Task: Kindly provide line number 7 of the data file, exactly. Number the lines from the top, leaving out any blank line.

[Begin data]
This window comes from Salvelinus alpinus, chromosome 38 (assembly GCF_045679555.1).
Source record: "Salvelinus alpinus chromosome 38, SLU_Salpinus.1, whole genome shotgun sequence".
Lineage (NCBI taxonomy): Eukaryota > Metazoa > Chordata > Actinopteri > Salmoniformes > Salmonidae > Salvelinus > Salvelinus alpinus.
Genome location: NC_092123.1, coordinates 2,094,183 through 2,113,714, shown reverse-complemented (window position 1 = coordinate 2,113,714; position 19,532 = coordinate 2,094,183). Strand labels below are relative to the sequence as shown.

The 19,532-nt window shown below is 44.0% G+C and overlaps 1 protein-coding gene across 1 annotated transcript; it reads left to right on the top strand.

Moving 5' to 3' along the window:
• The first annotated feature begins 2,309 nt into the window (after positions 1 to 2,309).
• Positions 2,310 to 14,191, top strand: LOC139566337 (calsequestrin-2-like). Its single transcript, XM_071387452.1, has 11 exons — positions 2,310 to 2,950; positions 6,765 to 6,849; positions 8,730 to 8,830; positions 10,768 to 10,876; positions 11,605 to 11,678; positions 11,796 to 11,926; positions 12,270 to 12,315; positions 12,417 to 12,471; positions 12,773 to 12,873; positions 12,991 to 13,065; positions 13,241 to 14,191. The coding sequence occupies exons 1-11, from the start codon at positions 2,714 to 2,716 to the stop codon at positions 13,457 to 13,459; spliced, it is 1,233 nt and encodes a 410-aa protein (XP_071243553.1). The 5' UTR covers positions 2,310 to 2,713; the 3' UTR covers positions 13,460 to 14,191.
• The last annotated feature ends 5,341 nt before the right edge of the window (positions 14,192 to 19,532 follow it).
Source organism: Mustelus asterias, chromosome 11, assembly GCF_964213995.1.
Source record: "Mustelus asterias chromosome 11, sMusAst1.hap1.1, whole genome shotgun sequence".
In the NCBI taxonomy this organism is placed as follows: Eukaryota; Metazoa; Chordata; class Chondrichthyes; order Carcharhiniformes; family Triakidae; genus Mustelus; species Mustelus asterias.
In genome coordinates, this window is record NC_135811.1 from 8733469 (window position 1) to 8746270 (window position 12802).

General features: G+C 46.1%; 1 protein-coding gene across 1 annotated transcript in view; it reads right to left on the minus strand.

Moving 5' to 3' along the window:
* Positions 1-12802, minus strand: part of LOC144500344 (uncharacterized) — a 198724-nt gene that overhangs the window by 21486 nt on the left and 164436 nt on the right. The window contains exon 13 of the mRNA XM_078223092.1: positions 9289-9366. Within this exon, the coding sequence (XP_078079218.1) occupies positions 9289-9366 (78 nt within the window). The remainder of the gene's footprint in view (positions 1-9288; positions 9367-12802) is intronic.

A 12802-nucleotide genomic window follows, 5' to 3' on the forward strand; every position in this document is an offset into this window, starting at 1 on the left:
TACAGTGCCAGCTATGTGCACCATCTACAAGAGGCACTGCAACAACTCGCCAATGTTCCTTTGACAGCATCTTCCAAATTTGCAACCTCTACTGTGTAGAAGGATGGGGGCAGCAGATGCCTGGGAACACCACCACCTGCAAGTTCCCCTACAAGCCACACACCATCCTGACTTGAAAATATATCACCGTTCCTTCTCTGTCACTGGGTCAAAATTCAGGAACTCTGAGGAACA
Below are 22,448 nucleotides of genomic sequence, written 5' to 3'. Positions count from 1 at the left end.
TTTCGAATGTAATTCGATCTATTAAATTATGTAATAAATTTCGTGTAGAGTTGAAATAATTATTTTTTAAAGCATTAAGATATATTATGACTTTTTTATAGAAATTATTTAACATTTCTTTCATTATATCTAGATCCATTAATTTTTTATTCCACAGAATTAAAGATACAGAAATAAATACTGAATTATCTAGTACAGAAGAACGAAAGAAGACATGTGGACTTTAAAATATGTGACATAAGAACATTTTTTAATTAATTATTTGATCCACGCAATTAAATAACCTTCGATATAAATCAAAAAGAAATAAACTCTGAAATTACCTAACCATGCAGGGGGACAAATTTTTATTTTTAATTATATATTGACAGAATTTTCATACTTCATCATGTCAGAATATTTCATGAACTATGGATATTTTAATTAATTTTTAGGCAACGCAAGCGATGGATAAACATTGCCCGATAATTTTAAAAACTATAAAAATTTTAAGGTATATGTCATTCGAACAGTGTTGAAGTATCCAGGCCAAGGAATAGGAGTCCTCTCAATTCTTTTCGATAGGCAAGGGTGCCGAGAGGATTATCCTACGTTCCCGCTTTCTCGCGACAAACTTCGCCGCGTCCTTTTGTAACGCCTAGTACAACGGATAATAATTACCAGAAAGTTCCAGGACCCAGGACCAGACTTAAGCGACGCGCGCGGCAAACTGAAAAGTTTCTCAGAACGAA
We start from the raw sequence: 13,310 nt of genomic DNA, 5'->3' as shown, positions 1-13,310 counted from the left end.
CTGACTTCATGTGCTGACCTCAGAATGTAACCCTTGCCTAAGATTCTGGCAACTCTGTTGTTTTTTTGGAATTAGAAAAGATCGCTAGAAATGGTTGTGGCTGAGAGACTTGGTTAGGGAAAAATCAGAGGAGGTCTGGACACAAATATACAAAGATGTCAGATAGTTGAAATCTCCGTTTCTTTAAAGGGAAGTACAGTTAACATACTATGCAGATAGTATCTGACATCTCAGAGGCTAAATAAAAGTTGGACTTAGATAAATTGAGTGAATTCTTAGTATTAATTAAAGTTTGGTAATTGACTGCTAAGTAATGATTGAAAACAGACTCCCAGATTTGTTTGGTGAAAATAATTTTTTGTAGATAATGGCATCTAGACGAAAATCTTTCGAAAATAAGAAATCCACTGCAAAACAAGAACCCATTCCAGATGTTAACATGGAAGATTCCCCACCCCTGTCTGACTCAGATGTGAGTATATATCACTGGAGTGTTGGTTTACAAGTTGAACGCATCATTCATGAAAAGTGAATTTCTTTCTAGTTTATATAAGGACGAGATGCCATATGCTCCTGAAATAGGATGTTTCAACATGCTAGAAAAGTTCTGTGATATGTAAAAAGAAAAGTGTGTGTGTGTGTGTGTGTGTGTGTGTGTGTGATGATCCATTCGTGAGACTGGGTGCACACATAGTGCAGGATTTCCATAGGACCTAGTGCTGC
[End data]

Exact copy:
• The first annotated feature begins 2,309 nt into the window (after positions 1 to 2,309).